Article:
Tuesday, August 26, 2008

Claudia Charriez Speaks

TransGriot Note: I mentioned Claudia Charriez when I wrote about Isis becoming the first out transgender contestant on America's Next Top Model. Stumbled across this Out.com interview with her.

From Out.com
By Christine Champagne

She’s a Lady

Exclusive: Claudia, the transsexual beauty from the Janice Dickinson Modeling Agency dishes on Janice, eating (finally!), and her love for Madonna.

By Christine Champagne

UPDATE ON CLAUDIA AND HER FIRING FROM THE JANICE DICKINSON MODELING AGENCY

So much for Janice Dickinson’s love and support for transsexuals. As we saw on the season finale of The Janice Dickinson Modeling Agency, transsexual model Claudia Charriez was one of several models fired because they weren’t making any money for the agency. “It was so hard for me to let Claudia go… but this is a business, and, unfortunately, there’s no place for her here,” Dickinson opined.

What a lame excuse. Dickinson knew that the 24-year-old Charriez would be a hard sell from the beginning. Obviously, Dickinson hired her to create some buzz for her Oxygen series—not because she planned to put in the time and effort it would take to land Charriez work.

It’s bad enough that Charriez was fired. But she really got beat up on the way out. Troy, one of Dickinson’s lackeys, insisted, “She’s gotta go—she’s a legal disaster waiting to happen.” Really? How so?

And to make matters even worse, Dickinson, clad in a white tank top that read “Gay Friendly,” dared to ask Charriez to pose as a man right before she swung the ax. Charriez seemed stunned, initially replying, “Excuse me?” to Dickinson’s offensive request, then gamely went along with it, clearly hoping she might save herself.

In the end, though, Dickinson ditched Charriez, who tearfully told the camera, “It hurts big time. I’m really trying to hold all this in because I don’t want to be a cry-baby. I just really wanted to work with Janice.”

This isn’t the first time Charriez has lost out because she is a transsexual, by the way. She made it all the way to the semi-finals of UPN’s America’s Next Top Model—then she got kicked off the show for being a transsexual.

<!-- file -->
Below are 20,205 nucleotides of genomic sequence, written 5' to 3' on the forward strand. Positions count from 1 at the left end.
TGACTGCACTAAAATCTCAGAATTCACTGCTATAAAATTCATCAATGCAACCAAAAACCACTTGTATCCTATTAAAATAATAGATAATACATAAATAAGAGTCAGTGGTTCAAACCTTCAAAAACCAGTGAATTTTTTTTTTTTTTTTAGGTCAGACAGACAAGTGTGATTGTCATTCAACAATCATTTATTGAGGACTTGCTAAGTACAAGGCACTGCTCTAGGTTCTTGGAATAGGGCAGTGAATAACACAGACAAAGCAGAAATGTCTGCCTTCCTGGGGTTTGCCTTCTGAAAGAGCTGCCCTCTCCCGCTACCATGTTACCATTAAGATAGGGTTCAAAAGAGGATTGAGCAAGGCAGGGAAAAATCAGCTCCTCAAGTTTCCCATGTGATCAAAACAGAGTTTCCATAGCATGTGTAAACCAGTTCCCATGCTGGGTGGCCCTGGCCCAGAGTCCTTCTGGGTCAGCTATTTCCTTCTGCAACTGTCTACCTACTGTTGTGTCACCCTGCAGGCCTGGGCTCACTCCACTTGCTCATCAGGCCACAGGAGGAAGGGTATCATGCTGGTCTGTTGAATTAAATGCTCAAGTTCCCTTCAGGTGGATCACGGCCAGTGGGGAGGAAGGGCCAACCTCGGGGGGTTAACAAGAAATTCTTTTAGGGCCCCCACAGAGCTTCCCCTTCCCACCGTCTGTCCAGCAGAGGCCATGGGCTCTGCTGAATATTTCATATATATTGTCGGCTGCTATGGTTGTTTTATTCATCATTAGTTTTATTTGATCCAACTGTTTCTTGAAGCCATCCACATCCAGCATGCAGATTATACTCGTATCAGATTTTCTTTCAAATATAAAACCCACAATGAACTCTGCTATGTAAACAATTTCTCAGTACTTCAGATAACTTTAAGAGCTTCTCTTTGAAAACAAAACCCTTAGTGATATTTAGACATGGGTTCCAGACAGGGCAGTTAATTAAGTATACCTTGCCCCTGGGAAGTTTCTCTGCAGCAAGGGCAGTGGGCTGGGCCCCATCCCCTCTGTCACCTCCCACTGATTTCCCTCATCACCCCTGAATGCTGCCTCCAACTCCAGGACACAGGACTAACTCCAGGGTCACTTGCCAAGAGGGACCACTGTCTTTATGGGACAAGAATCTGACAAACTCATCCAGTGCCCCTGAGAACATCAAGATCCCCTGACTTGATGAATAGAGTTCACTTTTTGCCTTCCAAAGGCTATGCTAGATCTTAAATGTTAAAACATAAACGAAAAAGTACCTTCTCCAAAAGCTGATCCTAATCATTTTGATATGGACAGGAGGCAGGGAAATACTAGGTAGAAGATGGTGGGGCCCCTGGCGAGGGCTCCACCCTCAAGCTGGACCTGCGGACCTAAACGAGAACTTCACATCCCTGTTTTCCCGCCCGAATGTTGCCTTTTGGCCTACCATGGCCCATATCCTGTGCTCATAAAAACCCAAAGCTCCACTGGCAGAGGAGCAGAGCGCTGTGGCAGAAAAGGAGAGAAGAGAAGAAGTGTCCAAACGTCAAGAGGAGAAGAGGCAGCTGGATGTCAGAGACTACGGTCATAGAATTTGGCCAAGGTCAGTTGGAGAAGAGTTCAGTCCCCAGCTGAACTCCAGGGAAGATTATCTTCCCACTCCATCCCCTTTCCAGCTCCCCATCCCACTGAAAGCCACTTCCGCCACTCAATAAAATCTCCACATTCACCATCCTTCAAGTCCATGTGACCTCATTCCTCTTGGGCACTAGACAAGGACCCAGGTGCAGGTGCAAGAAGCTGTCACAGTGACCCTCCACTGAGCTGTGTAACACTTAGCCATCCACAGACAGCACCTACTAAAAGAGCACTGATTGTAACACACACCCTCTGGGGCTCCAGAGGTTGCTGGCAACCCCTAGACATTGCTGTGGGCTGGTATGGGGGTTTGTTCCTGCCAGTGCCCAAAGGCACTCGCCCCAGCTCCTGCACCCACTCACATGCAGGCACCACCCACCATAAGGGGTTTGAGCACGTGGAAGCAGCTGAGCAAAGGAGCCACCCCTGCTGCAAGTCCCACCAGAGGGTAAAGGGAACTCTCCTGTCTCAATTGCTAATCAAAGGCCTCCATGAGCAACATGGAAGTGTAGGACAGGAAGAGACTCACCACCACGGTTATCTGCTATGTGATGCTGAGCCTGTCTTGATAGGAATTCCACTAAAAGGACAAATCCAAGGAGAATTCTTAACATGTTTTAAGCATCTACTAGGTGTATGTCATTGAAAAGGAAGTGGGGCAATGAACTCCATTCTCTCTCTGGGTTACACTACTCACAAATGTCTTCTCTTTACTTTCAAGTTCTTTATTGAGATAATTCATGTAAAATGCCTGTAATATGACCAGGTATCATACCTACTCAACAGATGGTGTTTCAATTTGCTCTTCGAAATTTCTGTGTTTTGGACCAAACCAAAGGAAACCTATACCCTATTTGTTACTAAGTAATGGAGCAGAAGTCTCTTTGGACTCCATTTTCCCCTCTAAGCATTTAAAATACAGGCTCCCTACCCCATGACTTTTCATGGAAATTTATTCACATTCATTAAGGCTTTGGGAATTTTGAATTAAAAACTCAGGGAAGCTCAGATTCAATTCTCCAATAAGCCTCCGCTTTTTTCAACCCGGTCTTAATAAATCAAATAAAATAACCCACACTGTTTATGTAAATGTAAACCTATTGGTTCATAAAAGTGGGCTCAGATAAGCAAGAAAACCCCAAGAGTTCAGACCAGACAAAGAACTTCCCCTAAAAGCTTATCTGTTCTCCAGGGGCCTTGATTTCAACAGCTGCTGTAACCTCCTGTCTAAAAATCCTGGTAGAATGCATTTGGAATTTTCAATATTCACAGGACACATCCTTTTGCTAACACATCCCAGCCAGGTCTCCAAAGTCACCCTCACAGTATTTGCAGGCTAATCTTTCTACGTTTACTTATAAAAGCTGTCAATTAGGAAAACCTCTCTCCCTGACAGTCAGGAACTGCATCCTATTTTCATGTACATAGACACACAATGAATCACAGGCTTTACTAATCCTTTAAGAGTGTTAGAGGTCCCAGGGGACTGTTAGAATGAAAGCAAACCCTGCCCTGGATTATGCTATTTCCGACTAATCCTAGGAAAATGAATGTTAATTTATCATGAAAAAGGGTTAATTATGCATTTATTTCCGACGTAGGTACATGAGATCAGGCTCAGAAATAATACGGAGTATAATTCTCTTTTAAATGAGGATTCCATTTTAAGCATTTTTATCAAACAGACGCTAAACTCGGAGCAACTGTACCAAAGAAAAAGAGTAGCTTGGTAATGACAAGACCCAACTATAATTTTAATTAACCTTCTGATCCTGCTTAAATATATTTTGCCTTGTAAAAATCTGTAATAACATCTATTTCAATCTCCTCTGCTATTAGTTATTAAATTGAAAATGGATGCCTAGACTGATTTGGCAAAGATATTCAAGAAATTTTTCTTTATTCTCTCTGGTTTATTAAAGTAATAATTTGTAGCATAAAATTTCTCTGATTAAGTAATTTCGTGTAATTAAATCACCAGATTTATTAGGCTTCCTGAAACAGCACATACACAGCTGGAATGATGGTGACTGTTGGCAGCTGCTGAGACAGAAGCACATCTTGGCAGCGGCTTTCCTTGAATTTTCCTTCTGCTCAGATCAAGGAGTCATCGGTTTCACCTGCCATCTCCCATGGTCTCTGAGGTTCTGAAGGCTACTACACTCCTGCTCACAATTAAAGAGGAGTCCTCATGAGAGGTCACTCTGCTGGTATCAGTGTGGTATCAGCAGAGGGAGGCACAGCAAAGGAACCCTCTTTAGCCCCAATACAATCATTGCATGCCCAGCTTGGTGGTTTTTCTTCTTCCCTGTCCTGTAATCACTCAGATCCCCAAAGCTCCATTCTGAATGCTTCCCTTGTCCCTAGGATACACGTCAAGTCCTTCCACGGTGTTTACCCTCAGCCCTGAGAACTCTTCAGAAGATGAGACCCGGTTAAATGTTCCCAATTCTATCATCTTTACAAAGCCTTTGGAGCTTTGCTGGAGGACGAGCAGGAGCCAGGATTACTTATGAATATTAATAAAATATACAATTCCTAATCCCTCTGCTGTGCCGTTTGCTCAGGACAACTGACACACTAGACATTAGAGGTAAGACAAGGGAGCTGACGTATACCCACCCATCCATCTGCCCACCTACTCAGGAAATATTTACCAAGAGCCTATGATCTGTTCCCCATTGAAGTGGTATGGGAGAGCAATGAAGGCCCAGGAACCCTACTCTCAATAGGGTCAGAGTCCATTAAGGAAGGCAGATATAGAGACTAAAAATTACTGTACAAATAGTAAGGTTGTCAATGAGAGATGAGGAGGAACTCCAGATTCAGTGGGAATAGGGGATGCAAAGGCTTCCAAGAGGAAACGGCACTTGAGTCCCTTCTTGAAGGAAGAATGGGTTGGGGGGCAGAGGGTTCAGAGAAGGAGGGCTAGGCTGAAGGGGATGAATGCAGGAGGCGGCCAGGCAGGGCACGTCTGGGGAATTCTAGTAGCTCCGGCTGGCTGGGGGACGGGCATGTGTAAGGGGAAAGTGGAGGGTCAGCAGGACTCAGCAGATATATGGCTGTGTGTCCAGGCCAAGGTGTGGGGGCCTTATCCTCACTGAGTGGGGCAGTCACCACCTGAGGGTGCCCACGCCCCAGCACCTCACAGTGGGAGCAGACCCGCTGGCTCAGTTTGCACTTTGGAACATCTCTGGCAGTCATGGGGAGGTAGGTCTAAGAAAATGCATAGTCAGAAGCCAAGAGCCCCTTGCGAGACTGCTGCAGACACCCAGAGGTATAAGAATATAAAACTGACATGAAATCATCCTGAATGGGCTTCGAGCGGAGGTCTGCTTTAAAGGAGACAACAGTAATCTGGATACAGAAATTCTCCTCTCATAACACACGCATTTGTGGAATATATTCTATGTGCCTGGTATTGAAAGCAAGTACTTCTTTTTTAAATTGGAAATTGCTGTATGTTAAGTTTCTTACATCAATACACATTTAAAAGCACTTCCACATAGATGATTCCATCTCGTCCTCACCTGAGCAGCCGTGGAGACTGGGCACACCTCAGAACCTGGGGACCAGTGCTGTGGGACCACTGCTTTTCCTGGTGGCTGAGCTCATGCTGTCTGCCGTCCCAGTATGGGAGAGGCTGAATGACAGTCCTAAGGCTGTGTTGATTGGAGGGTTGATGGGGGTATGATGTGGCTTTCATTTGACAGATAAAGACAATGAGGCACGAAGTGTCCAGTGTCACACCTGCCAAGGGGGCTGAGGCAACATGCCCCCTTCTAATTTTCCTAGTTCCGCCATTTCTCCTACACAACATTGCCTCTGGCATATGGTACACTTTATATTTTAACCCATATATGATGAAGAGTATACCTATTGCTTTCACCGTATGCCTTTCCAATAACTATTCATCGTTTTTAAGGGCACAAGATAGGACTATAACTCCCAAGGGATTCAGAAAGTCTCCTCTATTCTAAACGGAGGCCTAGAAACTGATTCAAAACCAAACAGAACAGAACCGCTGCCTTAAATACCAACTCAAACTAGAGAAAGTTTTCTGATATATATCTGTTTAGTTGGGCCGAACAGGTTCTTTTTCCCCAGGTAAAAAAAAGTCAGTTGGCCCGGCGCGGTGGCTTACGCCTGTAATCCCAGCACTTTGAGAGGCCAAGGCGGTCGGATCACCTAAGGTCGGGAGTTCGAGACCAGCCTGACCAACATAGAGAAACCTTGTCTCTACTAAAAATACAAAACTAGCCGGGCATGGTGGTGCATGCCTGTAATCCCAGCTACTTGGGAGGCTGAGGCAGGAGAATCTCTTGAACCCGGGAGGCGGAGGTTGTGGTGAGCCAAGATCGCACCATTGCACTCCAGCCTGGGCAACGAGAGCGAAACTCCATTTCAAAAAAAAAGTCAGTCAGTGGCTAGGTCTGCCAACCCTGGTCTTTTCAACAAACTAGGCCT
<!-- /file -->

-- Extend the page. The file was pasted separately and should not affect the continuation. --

Out.com spoke with Charriez recently, and she said she wouldn’t be taking part in the show if Oxygen renews The Janice Dickinson Modeling Agency for a second season (at this point, the network has yet to announce whether the show will be back). But she didn’t actually reveal that she had been fired—it’s likely that contractual obligations kept Charriez from sharing the revelation.

Some models are so dour, but you have such a beautiful smile. When you smile, your whole face lights up.

This guy at the Burger King—I went to the Burger King because now [that the show is done taping] I can eat whatever I want!—was saying how pretty my smile was and how it made his day and how it’s good to smile. So I try to get in a couple good smiles a day.

Well, your smile drew me to you. I don’t know if you ever have a bad day and get bitchy, but if so, we haven’t seen it on the show. You just radiate positive energy.

We models as a whole were so happy to be there. There weren’t attitudes.

Except for Janice’s…

Janice is a very theatrical, outrageous woman.

What kind of reaction have you gotten to being on The Janice Dickinson Modeling Agency?

I didn’t expect it to be as much of a hit as it is. The gays love the show. I’ve been getting such a positive response from people from all walks of life. It’s been so inspiring.

How did you get started in modeling?

These past two years have been a journey for me as far as modeling goes. I started the modeling thing when I was 16, 17 years old. Peter Beard—I don’t know if you’ve ever heard of him, but he is a pretty famous guy—[photographed me]. Then I did this audition for America’s Next Top Model with Tyra, and she was the one who actually initially got me noticed. She flew me out to L.A., and they had us at the Ritz, and we did that show, and then they really didn’t know what to do with me because they thought it would be unfair if I won, which is bull. I think that they weren’t prepared to have someone like me on the show. So they sent me back out to do “America’s Next Top Transsexual Model” on Tyra’s talk show [The Tyra Banks Show], which honestly I didn’t even really want to do. But Tyra’s just been so supportive of me that I did do it, and I won the silly thing.